THE ARCHAEOLOGICAL EXCAVATIONS OF POMPEII,HERCULANEUM AND OPLONTI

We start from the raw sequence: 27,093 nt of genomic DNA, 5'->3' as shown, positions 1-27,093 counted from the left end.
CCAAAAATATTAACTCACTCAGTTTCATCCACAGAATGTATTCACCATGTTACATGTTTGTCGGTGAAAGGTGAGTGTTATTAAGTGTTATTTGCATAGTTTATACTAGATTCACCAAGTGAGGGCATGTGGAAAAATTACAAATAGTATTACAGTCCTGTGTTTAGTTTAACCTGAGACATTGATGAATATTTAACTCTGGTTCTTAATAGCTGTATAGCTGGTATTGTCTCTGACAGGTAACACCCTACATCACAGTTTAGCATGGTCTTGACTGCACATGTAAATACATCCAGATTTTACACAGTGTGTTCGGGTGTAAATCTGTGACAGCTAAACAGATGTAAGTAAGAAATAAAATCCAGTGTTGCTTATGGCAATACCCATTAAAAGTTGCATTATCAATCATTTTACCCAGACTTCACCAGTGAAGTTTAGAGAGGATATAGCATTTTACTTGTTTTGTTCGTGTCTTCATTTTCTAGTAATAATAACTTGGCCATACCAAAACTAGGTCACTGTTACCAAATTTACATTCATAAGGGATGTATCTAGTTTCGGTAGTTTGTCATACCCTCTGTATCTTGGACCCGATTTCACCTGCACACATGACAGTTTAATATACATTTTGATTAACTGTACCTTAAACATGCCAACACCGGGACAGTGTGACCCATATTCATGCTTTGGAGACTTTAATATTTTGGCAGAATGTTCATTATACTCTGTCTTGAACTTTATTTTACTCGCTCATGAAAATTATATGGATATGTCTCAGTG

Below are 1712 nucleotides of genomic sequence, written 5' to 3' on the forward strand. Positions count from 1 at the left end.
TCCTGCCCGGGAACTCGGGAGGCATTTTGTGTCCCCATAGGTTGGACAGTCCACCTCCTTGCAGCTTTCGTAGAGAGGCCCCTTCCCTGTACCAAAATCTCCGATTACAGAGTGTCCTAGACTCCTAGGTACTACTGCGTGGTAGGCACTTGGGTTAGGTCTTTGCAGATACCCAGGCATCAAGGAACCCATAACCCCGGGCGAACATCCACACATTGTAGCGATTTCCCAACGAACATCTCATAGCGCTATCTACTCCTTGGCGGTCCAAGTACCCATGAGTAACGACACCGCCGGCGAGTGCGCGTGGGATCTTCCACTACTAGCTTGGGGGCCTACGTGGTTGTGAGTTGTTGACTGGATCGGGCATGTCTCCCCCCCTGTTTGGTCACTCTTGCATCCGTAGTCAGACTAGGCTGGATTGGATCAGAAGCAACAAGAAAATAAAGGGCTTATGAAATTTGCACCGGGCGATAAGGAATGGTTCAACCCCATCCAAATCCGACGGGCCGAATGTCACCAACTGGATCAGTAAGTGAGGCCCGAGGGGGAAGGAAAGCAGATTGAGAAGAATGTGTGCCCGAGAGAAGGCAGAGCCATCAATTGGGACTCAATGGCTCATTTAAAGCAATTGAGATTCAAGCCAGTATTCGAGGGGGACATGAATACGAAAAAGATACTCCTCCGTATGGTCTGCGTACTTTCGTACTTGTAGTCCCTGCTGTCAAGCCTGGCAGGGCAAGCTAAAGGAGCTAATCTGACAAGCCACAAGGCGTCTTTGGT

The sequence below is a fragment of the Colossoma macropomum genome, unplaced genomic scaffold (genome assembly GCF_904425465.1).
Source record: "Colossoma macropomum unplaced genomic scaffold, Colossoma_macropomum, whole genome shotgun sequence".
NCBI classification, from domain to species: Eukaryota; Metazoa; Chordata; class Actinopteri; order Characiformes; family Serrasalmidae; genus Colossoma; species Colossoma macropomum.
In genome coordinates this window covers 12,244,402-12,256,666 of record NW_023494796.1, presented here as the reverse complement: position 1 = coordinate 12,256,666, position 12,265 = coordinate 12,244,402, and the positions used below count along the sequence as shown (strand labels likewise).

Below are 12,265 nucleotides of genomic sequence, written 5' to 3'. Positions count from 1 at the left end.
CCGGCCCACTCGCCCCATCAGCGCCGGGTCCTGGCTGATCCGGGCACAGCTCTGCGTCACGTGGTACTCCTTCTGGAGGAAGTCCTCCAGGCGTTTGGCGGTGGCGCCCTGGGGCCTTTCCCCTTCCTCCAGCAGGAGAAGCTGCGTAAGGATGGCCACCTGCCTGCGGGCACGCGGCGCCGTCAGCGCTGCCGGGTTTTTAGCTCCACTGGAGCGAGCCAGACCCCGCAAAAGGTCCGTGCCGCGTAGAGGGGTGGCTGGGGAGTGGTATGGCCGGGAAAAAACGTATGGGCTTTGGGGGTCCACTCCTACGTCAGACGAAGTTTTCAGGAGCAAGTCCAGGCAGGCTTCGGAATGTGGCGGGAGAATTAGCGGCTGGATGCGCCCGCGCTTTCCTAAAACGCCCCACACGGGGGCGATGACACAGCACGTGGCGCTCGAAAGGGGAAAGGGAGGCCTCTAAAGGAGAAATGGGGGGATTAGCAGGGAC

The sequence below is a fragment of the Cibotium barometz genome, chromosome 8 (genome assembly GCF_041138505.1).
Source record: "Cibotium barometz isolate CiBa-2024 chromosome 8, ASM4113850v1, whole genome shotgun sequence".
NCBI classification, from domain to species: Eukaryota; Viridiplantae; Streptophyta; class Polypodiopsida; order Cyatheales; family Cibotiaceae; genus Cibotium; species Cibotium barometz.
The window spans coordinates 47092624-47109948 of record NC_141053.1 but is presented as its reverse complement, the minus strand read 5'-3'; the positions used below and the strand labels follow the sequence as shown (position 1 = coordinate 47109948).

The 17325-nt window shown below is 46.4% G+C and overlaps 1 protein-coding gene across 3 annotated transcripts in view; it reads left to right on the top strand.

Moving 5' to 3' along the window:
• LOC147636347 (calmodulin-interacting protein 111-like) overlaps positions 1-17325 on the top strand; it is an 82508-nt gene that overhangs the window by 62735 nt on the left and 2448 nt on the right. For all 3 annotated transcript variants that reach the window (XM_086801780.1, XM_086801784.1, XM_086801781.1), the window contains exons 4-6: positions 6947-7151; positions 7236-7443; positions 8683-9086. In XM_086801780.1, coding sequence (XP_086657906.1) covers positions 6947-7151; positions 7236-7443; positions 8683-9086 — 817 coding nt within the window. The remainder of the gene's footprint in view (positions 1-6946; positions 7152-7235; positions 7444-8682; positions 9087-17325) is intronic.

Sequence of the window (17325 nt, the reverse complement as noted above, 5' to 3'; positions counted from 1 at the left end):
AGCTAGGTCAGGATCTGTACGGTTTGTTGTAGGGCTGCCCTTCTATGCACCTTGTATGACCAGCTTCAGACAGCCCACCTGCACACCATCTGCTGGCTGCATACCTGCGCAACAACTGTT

The archaeological excavations of Pompeii have returned the remains of the ancient city of Pompeii, near the hill of Civita, at the gates of modern Pompeii, buried under a blanket of ashes and lapilli during the eruption of Vesuvius in 79, together with Ercolano, Stabia and Oplonti. The findings following the excavations are one of the best testimonies of Roman life, as well as the best preserved city of that era; most of the recovered finds are kept at the National Archaeological Museum of Naples: just the considerable quantity of finds was useful to understand the uses, customs, eating habits and art of life of over two millennia ago. The archaeological excavations of Herculaneum have returned the remains of the ancient city of Herculaneum, buried under a blanket of ashes, lapilli and mud during the eruption of Vesuvius in 79, along with Pompeii, Stabiae and Oplonti. Found by chance following the excavations for the construction of a well in 1709, the archaeological investigations in Herculaneum began in 1738 to continue until 1765; resumed in 1823, they were interrupted again in 1875, up to a systematic excavation promoted by Amedeo Maiuri starting from 1927: most of the finds found are housed in the National Archaeological Museum of Naples, while in 2008 the virtual archaeological museum was founded. shows the city before the eruption of Vesuvius. For archaeological excavations of Oplonti we mean a series of archaeological finds belonging to the suburban Pompeian area of Oplontis, buried together with Pompeii, Herculaneum and Stabiae after the eruption of Vesuvius in 79 AD: today the archaeological area is located in the center of the modern city Torre Annunziata and includes an otium villa called "di Poppea" and a rustic villa called "B or Lucius Crassius Tertius". The first campaigns of excavations in the oplontine area were carried out first in the eighteenth century and then during the second half of the nineteenth century, although the first systematic excavations took place in 1964, bringing to light the Villa di Poppea. In 1974 the Villa of Lucius Crassius Tertius was found: to date, the explorations of the two structures have not yet been completed.